Hays: It’s time for change: Why disability shouldn’t be a barrier to accessing the world of work
Did you know that disabled people are almost TWICE as likely to be unemployed as non-disabled people, despite often being completely capable of delivering the same quality of work? In fact, the employment rate of those with disabilities just 53% – a shocking statistic, when you consider that the employment rate of is able-bodied people is 82%. But why is this?
There are many reasons why those with disabilities or a long-term health condition aren’t employed as frequently as those without. While sometimes it might genuinely be that their conditions limit them from being able to work, it’s often the case that the workplace simply isn’t accommodating of their needs, or that our societal views of what these individuals are capable of are simply incorrect – both of which need to change.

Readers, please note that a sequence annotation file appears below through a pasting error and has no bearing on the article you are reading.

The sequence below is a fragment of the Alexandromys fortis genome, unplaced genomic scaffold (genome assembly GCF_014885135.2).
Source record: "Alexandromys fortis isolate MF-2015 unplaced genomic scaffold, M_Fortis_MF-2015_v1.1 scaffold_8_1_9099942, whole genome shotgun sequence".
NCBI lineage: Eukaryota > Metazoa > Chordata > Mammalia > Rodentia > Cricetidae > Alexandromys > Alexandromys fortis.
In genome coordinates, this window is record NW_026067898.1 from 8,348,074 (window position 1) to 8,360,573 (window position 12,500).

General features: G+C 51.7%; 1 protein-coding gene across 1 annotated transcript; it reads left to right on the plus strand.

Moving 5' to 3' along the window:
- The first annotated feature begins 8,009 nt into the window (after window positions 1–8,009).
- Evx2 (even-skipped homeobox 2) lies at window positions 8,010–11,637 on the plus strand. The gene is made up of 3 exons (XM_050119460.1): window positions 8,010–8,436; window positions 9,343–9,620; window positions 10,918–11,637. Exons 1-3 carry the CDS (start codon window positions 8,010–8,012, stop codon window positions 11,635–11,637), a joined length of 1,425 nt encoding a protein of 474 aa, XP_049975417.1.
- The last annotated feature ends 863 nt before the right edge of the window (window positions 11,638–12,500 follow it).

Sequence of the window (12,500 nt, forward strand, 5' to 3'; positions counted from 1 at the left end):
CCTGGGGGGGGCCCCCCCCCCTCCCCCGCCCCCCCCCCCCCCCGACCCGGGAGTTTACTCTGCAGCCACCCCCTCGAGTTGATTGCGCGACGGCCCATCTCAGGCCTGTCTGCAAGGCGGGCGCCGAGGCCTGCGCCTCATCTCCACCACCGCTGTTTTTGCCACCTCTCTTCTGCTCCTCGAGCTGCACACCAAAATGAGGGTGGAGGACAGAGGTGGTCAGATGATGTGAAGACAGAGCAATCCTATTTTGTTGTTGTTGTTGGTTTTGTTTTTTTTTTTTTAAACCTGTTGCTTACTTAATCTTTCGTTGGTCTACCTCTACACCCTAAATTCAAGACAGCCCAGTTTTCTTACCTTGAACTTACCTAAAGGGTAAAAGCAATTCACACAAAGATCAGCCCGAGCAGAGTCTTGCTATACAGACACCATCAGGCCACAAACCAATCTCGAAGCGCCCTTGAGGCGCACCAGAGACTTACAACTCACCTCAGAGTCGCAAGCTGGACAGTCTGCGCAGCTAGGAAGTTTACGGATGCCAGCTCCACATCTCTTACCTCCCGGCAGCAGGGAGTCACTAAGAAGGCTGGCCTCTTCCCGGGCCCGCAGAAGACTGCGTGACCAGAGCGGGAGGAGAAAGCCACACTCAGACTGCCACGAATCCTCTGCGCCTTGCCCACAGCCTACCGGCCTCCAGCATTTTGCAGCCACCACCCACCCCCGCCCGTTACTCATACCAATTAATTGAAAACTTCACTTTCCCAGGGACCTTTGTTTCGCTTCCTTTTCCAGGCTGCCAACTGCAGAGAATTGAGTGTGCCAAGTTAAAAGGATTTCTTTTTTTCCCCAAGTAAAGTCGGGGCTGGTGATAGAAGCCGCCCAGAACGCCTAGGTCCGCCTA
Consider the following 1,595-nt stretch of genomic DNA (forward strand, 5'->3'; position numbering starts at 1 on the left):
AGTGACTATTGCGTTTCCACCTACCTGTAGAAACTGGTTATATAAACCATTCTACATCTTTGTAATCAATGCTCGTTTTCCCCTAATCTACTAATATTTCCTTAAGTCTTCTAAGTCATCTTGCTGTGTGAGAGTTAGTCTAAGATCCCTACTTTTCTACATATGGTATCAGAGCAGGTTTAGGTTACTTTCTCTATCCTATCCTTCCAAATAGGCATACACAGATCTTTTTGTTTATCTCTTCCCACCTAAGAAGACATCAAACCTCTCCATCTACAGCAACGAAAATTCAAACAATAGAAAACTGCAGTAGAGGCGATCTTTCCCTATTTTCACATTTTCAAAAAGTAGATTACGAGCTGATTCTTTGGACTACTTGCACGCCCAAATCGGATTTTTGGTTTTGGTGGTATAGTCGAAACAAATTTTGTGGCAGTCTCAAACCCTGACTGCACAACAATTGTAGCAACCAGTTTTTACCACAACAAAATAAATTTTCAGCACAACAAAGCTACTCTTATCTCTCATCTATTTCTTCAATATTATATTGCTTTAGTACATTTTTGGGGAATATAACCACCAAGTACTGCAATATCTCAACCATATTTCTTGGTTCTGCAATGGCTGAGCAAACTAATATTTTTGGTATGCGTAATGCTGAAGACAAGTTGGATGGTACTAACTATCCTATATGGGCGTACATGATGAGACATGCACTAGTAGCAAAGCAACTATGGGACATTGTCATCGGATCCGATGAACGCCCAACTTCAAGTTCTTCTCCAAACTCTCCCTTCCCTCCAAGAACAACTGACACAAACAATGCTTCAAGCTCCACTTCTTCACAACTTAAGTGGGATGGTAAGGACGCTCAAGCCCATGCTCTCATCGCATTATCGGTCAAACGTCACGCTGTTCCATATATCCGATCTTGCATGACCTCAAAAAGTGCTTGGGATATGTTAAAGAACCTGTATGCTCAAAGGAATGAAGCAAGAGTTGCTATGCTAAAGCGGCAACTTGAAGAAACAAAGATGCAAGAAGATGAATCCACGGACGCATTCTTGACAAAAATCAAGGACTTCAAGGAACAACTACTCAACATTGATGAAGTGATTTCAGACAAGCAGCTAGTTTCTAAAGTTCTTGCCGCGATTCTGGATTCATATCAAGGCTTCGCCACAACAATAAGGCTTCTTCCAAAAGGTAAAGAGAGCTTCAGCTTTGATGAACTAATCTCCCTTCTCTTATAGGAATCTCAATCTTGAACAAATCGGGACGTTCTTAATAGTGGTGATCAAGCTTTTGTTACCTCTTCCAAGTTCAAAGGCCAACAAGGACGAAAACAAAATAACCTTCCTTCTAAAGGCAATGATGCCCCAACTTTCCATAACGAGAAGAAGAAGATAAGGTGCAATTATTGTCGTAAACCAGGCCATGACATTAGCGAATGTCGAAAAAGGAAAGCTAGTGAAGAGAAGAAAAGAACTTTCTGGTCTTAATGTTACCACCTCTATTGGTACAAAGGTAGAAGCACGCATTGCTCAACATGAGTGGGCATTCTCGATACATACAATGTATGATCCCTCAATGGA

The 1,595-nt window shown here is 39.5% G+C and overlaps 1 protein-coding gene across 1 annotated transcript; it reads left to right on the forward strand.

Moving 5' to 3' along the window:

In fact, times are changing: earlier this year, the Department for Work and Pensions published a report that set out government proposals to help those with a disability or long-term condition access fulfilling work. Here, we’re focusing on some of the limitations that individuals can face, while helping organisations to accommodate them.
Not only is it the right thing to do from a moral standpoint, but as the skills-shortage crisis continues across almost all sectors, ensuring workplaces are welcoming to all demographics means that employers are far more likely to be able to get access to much-needed staff.
So, what can be done to make the workplace more inclusive?